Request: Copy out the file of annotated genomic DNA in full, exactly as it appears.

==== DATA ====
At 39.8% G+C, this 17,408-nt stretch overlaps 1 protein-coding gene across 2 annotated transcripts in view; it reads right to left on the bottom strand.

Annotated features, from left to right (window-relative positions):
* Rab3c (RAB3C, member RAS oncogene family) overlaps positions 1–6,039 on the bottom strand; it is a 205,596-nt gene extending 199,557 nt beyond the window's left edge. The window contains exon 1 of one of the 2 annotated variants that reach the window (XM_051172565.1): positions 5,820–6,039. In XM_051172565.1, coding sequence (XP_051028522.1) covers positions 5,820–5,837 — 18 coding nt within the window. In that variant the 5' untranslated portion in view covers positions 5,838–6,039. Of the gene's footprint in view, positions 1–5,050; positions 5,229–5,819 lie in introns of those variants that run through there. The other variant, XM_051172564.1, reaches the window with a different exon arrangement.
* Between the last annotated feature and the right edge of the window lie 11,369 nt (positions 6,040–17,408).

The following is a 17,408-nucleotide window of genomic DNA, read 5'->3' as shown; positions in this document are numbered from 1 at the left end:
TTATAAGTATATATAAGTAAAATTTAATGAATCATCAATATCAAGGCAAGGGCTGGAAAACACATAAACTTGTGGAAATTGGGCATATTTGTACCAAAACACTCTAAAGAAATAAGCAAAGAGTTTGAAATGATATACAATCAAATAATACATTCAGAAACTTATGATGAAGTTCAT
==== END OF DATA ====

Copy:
At 39.8% G+C, this 17,408-nt stretch overlaps 1 protein-coding gene across 2 annotated transcripts in view; it reads right to left on the bottom strand.

Annotated features, from left to right (window-relative positions):
* Rab3c (RAB3C, member RAS oncogene family) overlaps positions 1–6,039 on the bottom strand; it is a 205,596-nt gene extending 199,557 nt beyond the window's left edge. The window contains exon 1 of one of the 2 annotated variants that reach the window (XM_051172565.1): positions 5,820–6,039. In XM_051172565.1, coding sequence (XP_051028522.1) covers positions 5,820–5,837 — 18 coding nt within the window. In that variant the 5' untranslated portion in view covers positions 5,838–6,039. Of the gene's footprint in view, positions 1–5,050; positions 5,229–5,819 lie in introns of those variants that run through there. The other variant, XM_051172564.1, reaches the window with a different exon arrangement.
* Between the last annotated feature and the right edge of the window lie 11,369 nt (positions 6,040–17,408).

The following is a 17,408-nucleotide window of genomic DNA, read 5'->3' as shown; positions in this document are numbered from 1 at the left end:
TTATAAGTATATATAAGTAAAATTTAATGAATCATCAATATCAAGGCAAGGGCTGGAAAACACATAAACTTGTGGAAATTGGGCATATTTGTACCAAAACACTCTAAAGAAATAAGCAAAGAGTTTGAAATGATATACAATCAAATAATACATTCAGAAACTTATGATGAAGTTCAT